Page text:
If you know about Synology, chances are you know about its network attaches storage (NAS) hardware. Over the course of the last few years, the company made a name for itself as one of the premiere NAS providers for consumers and small businesses who want to make local backups of their data or make it easy for users in an office to share local drive space. Now, the company is making a major move into the cloud with the worldwide launch of its C2 Backup service for its NAS systems, which was previously only available in Europe.
To be clear, C2 Backup is all about backing up your Synology NAS system in the cloud. It’s not a competitor to online backup services like iDrive, Carbonite or Backblaze.
If you are a Synology NAS user, though, this service gives you yet another degree of security. Backing up your data locally is a good first step, after all, but if a disaster strikes your office, your backups are gone, too. Synology has long offered the ability to store backups in the cloud (on Amazon’s S3 service, for example), but it clearly wants a piece of this business, too.
“The flexibility of cloud backup in terms of low barrier to entry and strong future scalability plays a key role in the rapid growth of this market. With the demand for offsite data protection on the rise, we have received numerous requests from regions outside EMEA to expand our C2 Backup coverage,” said Jia-Yu Liu, Director of the Application Group at Synology. “We are happy to announce that all users around the world can now enjoy the same seamless backup experience designed specifically for Synology NAS.”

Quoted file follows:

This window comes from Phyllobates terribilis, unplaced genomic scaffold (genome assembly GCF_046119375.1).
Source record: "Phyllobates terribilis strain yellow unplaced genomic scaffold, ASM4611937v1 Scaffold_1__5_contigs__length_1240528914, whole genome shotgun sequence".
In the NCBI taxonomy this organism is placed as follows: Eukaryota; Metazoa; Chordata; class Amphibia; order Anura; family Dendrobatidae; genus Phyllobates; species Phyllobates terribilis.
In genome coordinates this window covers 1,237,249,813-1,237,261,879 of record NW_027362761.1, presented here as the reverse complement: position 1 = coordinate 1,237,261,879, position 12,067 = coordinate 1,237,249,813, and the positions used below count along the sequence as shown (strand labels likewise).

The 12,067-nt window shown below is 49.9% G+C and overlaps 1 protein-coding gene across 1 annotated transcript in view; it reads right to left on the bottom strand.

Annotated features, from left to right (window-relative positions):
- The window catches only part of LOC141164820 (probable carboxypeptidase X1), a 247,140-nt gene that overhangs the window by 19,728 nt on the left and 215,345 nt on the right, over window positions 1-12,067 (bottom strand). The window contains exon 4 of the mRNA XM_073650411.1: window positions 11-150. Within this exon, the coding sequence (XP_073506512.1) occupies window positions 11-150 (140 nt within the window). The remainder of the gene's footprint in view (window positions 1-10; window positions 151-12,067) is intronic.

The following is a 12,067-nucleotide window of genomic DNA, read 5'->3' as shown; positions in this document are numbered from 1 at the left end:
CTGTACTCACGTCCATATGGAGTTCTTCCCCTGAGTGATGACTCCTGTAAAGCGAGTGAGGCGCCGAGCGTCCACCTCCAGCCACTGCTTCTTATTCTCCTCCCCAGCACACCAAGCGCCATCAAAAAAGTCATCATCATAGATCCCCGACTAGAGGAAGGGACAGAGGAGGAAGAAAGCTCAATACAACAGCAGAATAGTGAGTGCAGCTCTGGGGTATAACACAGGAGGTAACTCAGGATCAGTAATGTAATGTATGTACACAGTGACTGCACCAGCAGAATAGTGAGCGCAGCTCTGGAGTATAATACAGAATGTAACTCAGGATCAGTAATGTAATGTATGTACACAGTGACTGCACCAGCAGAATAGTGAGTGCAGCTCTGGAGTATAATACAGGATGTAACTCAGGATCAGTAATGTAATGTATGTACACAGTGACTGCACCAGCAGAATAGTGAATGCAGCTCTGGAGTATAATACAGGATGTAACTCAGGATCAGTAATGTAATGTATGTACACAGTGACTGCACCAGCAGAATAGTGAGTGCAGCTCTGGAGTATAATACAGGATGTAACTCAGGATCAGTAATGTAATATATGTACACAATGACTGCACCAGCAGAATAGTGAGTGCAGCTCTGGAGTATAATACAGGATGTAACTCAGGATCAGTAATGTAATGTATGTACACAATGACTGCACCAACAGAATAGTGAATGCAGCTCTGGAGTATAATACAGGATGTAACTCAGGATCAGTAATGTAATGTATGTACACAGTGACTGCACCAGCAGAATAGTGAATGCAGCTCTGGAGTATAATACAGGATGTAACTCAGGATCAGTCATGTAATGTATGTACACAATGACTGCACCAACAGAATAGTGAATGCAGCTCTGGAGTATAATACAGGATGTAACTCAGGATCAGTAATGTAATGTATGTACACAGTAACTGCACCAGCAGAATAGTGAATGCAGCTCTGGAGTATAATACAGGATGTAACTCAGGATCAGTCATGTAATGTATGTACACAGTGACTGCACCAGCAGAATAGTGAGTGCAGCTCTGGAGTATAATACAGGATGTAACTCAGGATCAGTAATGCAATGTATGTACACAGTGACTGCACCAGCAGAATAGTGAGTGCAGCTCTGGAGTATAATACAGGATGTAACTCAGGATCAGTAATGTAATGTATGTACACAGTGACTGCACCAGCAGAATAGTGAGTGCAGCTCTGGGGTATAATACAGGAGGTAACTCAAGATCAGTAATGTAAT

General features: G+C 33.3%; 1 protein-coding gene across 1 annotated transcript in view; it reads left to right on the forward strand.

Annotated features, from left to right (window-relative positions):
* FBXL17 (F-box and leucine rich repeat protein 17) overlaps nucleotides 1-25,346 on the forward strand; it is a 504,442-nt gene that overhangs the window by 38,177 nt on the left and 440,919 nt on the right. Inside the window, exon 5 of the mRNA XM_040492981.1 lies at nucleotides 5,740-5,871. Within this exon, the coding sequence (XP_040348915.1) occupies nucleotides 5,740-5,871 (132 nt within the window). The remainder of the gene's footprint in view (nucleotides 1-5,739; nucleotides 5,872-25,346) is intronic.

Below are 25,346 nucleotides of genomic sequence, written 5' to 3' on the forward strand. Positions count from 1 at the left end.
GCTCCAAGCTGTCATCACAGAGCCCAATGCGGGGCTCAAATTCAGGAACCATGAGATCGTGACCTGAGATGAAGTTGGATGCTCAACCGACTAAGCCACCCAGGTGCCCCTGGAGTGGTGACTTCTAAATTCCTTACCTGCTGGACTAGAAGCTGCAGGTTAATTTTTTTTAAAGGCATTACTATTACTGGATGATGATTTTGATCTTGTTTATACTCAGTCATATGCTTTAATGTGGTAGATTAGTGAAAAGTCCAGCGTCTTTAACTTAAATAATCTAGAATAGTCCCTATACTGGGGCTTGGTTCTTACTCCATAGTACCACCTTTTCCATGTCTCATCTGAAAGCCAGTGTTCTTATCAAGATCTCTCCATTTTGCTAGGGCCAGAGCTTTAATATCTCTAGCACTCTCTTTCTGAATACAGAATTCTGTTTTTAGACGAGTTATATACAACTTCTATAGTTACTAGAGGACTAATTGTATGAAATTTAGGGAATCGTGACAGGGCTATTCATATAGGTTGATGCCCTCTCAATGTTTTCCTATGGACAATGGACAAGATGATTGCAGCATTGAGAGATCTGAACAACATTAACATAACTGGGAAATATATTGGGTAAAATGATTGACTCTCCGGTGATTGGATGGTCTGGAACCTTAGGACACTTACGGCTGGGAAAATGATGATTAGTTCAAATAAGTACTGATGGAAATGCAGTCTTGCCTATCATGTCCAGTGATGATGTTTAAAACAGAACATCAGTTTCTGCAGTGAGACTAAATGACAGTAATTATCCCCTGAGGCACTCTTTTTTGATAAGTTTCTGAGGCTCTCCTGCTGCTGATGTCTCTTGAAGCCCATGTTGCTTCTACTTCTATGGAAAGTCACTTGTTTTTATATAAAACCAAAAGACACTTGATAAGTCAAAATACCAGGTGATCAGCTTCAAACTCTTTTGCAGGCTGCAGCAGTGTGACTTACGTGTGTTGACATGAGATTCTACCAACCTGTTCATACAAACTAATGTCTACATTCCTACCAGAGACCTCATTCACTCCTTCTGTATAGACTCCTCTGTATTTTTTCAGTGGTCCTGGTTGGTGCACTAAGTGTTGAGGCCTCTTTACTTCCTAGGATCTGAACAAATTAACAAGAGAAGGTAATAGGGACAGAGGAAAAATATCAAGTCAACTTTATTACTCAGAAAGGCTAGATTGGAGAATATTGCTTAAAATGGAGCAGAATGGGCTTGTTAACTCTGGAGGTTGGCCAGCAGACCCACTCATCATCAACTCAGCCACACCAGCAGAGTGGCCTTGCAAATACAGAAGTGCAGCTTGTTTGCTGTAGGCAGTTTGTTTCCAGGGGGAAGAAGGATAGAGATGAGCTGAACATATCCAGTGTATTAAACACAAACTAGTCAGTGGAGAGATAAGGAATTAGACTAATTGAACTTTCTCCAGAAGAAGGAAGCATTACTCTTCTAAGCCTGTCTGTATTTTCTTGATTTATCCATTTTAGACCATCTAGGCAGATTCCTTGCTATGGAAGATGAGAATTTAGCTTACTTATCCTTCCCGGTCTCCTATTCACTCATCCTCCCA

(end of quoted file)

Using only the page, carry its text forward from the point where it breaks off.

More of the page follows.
Pricing for the service seems pretty fair, with plans that start at €9.99/year for 100 GB of backed up data. Prices go up to €59.99/year for a terabyte. Under these plans, you can store 11 backup versions which remain in the system for 30 days. What’s nice here is that only the size of the source data counts against your storage usage, not the individual backups.
For users who need more flexibility, the company also offers a €69.99/TB/year plan with flexible backup schedules and customizable retention policies. The company is also offering a 30-day free trial.
A subscription business is obviously a smart move for Synology. The company mostly relied on its hardware sales for its business so far, but with the C2 Backup and the existing C2 Disaster Recovery services, it now offers two subscription services with recurring revenue.